I can identify the Egyptian geese by their call, and I can tell a young nyala (vertically striped) from a young impala, and I bet you didn’t know a waterbuck has a bull’s-eye on his/her backside.

I can’t control when the camera moves and scans, and it’s a bit frustrating when you hear a splash and wonder what happened and you can’t see it. There are five cameras to check on the Africam site. My favorite location is Tembe Elephant Park in Maputaland, KwaZulu-Natal, South Africa (I found it on Google Earth). See, I’m also learning geography. This is not a time waster; this is interesting. 

In the past week I have seen a genet being startled by some elephants coming in for a drink. A bunch of impalas carefully avoided what appeared to be either a dead thing or a big bone by the edge of the watering hole. They each stopped, took a look, and gave it a wide swath as they passed by. I felt like I was watching an open casket funeral. Two days later they paid no attention to it at all. I watched a thunder and lightning storm and the animals didn’t care at all, but it was loud in my room and my cats did not enjoy it.

For the truly addicted, the site has an animal alert app for personal devices that lets you pick the animals you want to follow. And for the truly lazy, you can check in to see what was photographed and video-ed by the remote staff while you were otherwise engaged. One of the latest videos showed a small herd of elephants wallowing.

When does a time waster become a hobby? 

Last night I left the site on, with the sound low so the crickets and the crows and such wouldn’t bother me. This morning when I headed to check my email before getting ready for the day, there on my screen were two giraffes mock fighting! They swing their necks and kind of hip/shoulder bump each other — standing hip to shoulder, each facing a different direction — with the goal of moving the opponent sideways. This was going on right outside my “window.”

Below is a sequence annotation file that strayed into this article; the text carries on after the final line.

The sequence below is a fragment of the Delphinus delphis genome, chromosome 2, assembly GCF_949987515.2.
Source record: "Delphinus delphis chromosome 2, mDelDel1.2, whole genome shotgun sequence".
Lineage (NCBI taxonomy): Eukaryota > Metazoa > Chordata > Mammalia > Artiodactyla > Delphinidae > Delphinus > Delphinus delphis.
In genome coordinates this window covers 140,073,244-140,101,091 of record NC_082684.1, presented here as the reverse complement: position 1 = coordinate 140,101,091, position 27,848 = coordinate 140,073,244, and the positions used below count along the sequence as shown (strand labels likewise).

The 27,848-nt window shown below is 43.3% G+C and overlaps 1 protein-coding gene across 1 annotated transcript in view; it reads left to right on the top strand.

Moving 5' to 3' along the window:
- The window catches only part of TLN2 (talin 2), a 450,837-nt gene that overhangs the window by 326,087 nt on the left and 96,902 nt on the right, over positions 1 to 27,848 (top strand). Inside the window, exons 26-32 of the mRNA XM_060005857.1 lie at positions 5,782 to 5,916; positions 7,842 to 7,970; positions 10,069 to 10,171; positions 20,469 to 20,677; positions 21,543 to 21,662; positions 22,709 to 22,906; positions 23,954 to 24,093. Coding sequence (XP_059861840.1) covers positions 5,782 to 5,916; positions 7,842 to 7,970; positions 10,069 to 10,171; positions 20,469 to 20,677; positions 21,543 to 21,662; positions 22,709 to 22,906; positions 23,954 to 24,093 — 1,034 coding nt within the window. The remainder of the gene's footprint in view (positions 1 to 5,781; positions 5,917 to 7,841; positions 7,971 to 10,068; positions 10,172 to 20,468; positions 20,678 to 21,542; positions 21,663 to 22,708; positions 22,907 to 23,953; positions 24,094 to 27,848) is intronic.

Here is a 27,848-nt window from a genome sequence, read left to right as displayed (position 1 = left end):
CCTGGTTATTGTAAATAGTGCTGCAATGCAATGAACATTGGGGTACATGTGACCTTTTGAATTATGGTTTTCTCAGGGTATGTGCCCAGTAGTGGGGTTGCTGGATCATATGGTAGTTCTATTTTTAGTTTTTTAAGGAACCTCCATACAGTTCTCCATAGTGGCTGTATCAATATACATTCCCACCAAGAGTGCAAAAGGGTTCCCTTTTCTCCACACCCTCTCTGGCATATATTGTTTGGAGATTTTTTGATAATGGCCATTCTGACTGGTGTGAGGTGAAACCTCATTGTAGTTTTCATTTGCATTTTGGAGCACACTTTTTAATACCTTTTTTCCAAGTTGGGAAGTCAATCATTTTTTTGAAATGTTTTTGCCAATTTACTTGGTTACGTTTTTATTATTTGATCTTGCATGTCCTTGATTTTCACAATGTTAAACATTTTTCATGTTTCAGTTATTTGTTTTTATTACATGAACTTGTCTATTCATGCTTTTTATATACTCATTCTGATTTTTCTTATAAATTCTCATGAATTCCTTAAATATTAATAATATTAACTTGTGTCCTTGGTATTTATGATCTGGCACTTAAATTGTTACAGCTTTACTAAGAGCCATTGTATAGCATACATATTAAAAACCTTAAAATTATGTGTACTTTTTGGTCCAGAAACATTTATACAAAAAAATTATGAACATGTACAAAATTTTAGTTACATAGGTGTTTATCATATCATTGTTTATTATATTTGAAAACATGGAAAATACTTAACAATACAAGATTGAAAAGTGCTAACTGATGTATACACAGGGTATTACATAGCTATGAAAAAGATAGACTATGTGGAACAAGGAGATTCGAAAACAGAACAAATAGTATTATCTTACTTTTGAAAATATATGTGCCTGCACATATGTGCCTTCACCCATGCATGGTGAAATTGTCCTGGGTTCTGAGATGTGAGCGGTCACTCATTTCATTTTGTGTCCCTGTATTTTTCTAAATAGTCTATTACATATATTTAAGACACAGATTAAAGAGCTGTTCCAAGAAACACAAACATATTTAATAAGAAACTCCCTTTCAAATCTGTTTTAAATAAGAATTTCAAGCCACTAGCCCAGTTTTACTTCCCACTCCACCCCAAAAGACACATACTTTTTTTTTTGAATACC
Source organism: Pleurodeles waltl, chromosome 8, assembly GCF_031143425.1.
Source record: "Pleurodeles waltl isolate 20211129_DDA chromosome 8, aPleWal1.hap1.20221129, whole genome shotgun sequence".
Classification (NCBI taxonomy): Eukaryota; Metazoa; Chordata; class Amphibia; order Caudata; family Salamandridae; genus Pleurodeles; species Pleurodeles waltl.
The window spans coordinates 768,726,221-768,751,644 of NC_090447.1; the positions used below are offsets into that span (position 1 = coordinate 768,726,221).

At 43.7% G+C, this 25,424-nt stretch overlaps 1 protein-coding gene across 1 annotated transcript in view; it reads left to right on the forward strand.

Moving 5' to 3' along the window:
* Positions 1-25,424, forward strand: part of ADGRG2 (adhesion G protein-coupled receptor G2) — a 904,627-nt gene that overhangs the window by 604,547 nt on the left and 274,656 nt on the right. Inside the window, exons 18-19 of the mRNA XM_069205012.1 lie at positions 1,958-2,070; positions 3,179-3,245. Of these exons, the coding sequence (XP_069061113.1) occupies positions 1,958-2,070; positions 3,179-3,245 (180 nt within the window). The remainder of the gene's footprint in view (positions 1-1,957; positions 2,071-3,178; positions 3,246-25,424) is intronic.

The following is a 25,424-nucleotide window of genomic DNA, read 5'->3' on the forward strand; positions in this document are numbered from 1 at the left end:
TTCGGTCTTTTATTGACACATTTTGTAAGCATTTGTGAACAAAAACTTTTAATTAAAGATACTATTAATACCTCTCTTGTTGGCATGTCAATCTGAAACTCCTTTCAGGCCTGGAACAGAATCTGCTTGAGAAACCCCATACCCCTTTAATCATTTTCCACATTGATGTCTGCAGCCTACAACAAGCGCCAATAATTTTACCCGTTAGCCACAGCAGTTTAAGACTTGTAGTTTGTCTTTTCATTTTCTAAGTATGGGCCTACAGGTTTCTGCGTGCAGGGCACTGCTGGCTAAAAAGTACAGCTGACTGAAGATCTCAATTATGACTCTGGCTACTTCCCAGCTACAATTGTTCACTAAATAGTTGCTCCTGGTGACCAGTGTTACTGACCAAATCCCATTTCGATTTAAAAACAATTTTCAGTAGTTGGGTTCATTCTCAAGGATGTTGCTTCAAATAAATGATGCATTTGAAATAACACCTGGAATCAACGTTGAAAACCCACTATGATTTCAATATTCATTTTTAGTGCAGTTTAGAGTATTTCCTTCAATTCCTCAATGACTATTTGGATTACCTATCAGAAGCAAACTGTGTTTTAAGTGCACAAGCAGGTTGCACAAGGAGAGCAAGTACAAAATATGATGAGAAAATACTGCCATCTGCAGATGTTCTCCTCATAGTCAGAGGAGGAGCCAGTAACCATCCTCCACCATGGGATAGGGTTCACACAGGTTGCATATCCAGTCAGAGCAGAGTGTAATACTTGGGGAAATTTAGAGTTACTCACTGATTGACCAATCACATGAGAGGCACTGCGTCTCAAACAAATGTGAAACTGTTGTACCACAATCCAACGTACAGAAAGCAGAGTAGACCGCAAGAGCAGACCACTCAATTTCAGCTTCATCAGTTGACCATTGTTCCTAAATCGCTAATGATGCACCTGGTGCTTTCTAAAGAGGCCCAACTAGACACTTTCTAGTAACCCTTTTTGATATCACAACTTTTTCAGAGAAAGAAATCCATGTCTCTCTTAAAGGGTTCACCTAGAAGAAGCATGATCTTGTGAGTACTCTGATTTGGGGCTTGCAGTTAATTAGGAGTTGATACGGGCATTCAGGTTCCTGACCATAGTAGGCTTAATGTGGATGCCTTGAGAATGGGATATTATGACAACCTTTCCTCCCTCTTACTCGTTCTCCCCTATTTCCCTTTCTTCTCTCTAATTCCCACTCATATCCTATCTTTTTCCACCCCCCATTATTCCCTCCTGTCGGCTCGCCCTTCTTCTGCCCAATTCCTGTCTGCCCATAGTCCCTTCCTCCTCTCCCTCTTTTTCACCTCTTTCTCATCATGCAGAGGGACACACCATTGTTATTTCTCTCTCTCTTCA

How cool is it that on my way to the shower I can observe animal behavior, learn a few things, and be totally transported before brushing my teeth. There is even a photo feature, so I can have my own “ safari” memories to .

Some may say I’m wasting my time, but isn’t real life better than a video game?

While writing this, I have the site open to live feed for all of the watering holes. It’s now 4 our time, 11 in South Africa. The impala have yet to blink, as far as I can tell. There is a loud kind of splashing and I have been trying to reach the camera remote guy to scan the view at Tembe to see what’s making that wet noise, but to no avail. Maybe a goose landed and belly-flopped, but no. The sound gets louder. As I stop typing and go to full-screen mode, an elephant comes in from below the camera. First the head, then shoulders, then the rest of it showed up. The sound I was hearing was chewing and slurping. The impala got up, hind legs first, and got out of the way and the elephant went to a puddle, not the watering hole, and slurped like a kid with an ice cream soda. He slurped up the puddle with his trunk, swung it up and gave himself a drink — in perfect profile to the camera and to me. I took a picture.

I have not yet paid my bills but I did write this.

Durell Godfrey is a contributing photographer to The Star.